"Ought to" is used to advise or make recommendations. "Ought to" also expresses assumption or expectation as well as strong probability, often with the idea that something is deserved. "Ought not" (without "to") is used to advise against doing something, although Americans prefer the less formal forms "should not" or "had better not."
You ought to stop smoking. recommendation
Jim ought to get the promotion. It is expected because he deserves it.
This stock ought to increase in value. probability
Mark ought not drink so much. advice against something (notice there is no "to")
Using "Ought to" in Present, Past, and Future
Most modal verbs behave quite irregularly in the past and the future. Study the chart below to learn how "ought to" behaves in different contexts.
Positive Forms 1. = Present 2. = Past 3. = Future
Negative Forms 1. = Present 2. = Past 3. = Future
ought to recommendation,
1. Margaret ought to exercise more.
2. Margaret ought to have exercised more so she would be better prepared for the marathon.
3. Margaret ought to come to the fitness center with us tonight.
1. Margaret ought not exercise too much. It might cause injury.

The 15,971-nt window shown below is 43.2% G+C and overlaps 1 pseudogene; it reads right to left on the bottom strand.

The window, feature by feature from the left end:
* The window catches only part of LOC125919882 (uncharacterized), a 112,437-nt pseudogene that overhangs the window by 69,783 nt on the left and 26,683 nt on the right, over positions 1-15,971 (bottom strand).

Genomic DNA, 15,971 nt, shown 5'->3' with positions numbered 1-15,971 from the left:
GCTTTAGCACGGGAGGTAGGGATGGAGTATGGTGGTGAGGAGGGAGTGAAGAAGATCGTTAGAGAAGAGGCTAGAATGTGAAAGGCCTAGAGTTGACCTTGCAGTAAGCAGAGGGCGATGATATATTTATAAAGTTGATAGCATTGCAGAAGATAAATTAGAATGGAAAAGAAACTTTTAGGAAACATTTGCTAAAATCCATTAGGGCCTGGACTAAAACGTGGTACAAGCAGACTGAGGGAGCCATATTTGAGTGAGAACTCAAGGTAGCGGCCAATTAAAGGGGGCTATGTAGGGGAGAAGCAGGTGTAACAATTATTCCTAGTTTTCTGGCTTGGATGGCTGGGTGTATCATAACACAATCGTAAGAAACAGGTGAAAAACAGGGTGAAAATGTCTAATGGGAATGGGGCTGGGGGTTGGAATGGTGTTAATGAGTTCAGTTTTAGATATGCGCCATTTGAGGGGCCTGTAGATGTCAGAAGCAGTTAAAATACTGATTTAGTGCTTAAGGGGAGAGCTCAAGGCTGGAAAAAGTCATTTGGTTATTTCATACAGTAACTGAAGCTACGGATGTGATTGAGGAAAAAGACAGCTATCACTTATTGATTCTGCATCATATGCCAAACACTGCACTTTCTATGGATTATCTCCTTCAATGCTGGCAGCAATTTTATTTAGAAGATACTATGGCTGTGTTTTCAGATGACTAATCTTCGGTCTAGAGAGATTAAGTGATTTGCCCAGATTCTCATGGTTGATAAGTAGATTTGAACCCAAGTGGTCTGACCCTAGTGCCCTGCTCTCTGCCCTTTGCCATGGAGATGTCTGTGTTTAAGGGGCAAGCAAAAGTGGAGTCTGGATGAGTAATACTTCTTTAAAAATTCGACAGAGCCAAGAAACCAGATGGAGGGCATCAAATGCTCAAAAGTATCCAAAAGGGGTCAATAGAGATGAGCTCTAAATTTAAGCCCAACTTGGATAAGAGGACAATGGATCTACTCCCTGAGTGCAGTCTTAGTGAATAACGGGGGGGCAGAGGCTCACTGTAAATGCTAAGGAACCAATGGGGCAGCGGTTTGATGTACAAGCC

2. Margaret ought not have run the marathon. She wasn't in good shape.
3. Margaret ought not stay at home in front of the TV. She should go to the fitness center with us.
ought to assumption, expectation, probability
1. She ought to have the package by now.
2. She ought to have received the package yesterday.
3. She ought to receive the package tonight.
"Ought not" is used primarily to express negative recommendations. (See above.)
Notice "Ought not"
Remember that "ought to" loses the "to" in the negative. Instead of "ought not to," we say "ought not." "Ought not" is more commonly used in British English. Americans prefer "should not."
You ought not smoke so much.
She ought not take such risks while skiing.
They ought not carry so much cash while traveling.